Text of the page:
Hi-hats serve a very specific function in any genre of music, that’s why it pays to know how to properly apply equalization to them.
As you may well know, hi-hats form part of the drum kit in any particular song,
and you’ll need a well mixed drum kit that is able to merge with other sounds well.
This guide will take you through everything you need to know about applying EQ to your hi-hats to have them sounding good and well balanced.
Mixing decisions will differ and this guide will give you a basic understanding of how to treat your hi-hats.
The very first technique involved when equalizing hi-hats has to deal with the low-end.
You basically have to cut out any low frequencies that may give the hi-hat unnecessary muddiness.
most hi-hats have a frequency range between 300-15000Hz, which means that anything lower than 300 has to be cut,
modern processed hi-hats have a frequency range 500-11000Hz as shown in the image below.
in this case we are going to cut off the low end frequencies that are below 500Hz in order to leave the Hi-Hat clean with no muddy low end:
with this hi-hat it is very difficult to spot the low frequencies because it has been processed.
here’s an example of a hi-hat with a lot more prominent low frequencies:
in this case we’ll go right ahead and get rid of that low end like this:
cutting off low end frequencies is a matter of preference,
in the above example i cut out anything below 500Hz to leave the hi hat with some low end,
other people prefer to eliminate the entire low end.
This is dependent on the entire song but the examples above should give you a good indication of how to get rid of low frequencies.
Making the hi-hats brighter
Another way to utilize equalization on hi-hats is to basically make them a bit more brighter.
It is very common to find unclear hi-hats that have the high range frequencies a bit hidden or not too prominent.
In this case you’re going to use EQ to shape and boost the Highs.
usually you’ll be boosting frequencies above 6Khz, and you’ll basically pick a frequency and boost it until you find the right boost as shown in the image below:
as you can see from the example above;
you’re better off singling out one specific frequency and then boosting it,
rather than selecting out an entire high frequency range and boosting it.
the last thing you want is an over bearing hi-hat that is out of control because it has the entire range of it’s high frequencies peaking.
Curbing the high range
sometimes you have to tame down the high range frequencies in your hi-hat in order to have it not distort.
in this case you have to single out frequencies and cut them out as necessary, here’s an image of what it will look like:
you basically have to test different frquencies and figure out which one you’ll have to reduce,
the amount of reduction you’ll basically do will be dependent on the harshness of the frequency.
Most of the time a minimal reduction will do the trick.
another way to curb high frequency hi-hats that may be harsh is by using a de-esser,
it can simply get rid of any sibilance and help you retain the natural state of the hi-hat.
Can you use a hi-hat cymbal as a crash?
Yes you can definitely use a Hi-hat cymbal as a crash.
Tt will work just fine, typically Hi-hats consist of small to medium cymbals mounted on a pedal.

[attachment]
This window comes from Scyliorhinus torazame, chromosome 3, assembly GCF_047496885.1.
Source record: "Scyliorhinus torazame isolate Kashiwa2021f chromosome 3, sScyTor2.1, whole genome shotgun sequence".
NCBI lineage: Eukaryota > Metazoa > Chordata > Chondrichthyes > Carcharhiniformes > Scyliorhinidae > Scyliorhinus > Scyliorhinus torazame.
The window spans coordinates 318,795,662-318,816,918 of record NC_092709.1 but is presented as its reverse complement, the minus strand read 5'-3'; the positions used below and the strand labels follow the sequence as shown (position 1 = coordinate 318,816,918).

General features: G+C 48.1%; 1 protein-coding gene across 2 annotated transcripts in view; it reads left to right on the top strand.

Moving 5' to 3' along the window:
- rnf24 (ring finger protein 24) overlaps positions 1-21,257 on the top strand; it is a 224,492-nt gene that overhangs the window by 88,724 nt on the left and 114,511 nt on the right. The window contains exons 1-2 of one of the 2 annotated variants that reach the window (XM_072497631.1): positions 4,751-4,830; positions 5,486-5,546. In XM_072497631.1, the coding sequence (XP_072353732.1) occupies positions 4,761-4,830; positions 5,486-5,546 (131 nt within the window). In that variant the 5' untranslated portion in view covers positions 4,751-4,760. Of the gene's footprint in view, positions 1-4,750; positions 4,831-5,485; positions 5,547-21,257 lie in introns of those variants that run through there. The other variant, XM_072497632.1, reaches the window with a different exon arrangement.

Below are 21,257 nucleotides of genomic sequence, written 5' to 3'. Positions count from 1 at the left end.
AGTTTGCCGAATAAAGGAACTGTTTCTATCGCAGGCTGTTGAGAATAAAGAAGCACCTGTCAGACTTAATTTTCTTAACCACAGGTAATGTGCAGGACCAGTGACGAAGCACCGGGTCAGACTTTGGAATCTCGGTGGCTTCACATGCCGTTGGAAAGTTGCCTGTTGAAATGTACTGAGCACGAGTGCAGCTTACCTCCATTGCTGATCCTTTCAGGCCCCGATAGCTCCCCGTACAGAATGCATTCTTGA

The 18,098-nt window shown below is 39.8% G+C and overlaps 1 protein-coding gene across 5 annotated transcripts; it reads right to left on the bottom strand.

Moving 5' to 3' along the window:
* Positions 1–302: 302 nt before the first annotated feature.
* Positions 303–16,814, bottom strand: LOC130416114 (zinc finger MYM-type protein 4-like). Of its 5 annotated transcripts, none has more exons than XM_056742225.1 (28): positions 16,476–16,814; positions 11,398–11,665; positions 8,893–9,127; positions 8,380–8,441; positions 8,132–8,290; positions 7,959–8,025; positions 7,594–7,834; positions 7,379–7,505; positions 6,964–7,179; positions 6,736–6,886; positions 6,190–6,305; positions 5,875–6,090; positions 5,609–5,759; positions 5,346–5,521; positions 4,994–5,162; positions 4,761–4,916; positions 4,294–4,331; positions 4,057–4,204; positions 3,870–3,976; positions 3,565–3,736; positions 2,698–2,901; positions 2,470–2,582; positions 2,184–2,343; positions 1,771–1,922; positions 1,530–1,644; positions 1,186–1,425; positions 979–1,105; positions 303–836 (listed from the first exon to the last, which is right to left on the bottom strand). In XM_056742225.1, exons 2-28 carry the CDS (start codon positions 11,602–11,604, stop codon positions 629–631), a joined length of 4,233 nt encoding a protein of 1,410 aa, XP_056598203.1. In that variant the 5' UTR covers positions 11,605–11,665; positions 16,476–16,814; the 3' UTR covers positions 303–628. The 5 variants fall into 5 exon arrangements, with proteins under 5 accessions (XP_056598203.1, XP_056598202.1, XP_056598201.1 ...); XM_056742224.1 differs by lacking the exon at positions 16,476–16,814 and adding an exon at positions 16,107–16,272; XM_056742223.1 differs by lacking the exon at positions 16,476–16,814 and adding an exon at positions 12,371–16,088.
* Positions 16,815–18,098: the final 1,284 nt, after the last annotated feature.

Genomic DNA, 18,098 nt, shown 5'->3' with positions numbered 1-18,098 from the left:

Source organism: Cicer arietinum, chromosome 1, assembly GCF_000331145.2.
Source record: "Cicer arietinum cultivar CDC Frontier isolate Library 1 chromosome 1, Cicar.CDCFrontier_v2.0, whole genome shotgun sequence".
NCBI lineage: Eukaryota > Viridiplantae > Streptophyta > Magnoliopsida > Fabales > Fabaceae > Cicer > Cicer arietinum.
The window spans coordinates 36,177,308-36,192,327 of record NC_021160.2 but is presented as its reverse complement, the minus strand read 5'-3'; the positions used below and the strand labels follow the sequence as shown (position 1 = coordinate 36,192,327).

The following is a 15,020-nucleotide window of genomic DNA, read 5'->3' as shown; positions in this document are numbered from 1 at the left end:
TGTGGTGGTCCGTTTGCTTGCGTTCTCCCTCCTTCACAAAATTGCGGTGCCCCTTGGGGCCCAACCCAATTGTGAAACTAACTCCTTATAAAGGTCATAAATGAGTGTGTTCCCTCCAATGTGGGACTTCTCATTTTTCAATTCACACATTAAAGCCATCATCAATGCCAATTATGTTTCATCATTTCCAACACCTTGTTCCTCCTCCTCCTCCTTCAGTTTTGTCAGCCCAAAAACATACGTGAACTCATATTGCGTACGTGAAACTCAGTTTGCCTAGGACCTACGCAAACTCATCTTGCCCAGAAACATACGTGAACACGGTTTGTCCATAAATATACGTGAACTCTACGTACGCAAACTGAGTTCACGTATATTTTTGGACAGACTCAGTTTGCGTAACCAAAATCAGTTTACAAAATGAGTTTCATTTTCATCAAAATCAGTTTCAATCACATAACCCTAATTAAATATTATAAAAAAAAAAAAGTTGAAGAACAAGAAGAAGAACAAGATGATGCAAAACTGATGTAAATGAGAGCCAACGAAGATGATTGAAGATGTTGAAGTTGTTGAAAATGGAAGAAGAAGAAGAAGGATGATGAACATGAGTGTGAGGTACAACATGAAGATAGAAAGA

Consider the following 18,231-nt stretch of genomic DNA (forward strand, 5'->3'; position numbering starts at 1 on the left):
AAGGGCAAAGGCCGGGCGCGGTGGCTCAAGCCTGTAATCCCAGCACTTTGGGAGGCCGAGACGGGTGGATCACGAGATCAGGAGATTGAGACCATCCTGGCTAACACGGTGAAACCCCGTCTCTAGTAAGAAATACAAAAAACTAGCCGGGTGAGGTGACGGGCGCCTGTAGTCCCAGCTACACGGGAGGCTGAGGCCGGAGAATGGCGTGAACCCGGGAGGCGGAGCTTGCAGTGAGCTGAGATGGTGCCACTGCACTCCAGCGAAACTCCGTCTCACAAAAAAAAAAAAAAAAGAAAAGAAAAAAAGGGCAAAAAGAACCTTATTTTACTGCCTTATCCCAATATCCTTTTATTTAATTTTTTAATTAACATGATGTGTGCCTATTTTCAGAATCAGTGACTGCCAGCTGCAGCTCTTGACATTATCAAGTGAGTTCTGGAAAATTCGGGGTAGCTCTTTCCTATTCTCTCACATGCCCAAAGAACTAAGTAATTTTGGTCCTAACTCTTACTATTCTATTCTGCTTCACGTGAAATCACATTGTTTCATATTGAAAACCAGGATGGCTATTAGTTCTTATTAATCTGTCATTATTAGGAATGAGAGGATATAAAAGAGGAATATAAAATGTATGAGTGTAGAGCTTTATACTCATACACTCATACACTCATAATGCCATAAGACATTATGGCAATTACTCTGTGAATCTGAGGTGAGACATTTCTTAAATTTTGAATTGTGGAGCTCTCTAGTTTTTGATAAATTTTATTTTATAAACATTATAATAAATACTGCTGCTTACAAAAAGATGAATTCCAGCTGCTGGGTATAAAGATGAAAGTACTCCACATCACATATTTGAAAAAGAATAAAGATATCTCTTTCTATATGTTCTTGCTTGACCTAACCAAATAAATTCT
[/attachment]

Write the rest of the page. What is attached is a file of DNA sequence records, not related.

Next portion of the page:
Therefore you’ll not get the same loud sharp crash you’d get from a dedicated crash,
but you’ll get something close.
Do clean cymbals sound better?
Clean cymbals will definitely sound better, that’s why you’ll see many drummers cleaning the dirt off them.
The truth is; if you’re looking to improve the sound texture and give cymbals a bright and vibrant sound; cleaning them can help you achieve this.
A dirty cymbal will sound muddy and not as crisp as it should sound therefore a good cleaning is an absolute must.
Where do you put hi-hat rolls?
Hi-hat rolls are so popular in genres like trap music which is a part of hiphop well known for using simple melodies, bass 808’s and hi-hats.
When it comes to Hi-hat rolls there’s no general to follow when placing them,
some songs have them at the beginning of drum kit while others have them mixed within the drum kit coming in at different intervals,
therefore the rule is basically placing them where you feel most comfortable placing them.
Here’s an example of how randomly i use Hi-hat rolls:
Where do open hats go?
Open hats are often utilized in various genres of music,
as with any hihat, how you use them is entirely dependent on what your preference is and what you’re musically trying to achieve,
there are no rules to follow here.
Which is true for most percussive sounds.
The best thing you can do is probably test them out at various intervals and see where they particularly sound good enough for you.
Some genres will have them at the beginning of a drum kit while others will use them at certain intervals within the song to create a melodic groove, therefore the choice is entirely dependent on the user.
In conclusion, hi-hats are the most easiest to apply EQ to because they are not as complicated as other instruments.
Their frequency range varies and the basic techniques to EQ them are:
Simply cutting out any low end muddiness to make them stand out more,
then also taking account of the high range to either boost them or reduce them so they don’t sound too harsh.
There are no specific rules when it comes to mixing, it depends on what you’re trying to achieve,
therefore you always have to remember that the techniques here are simply to shed light and highlight the important things,
you can use them to your own effect in which ever manner you feel is necessary for your particular music.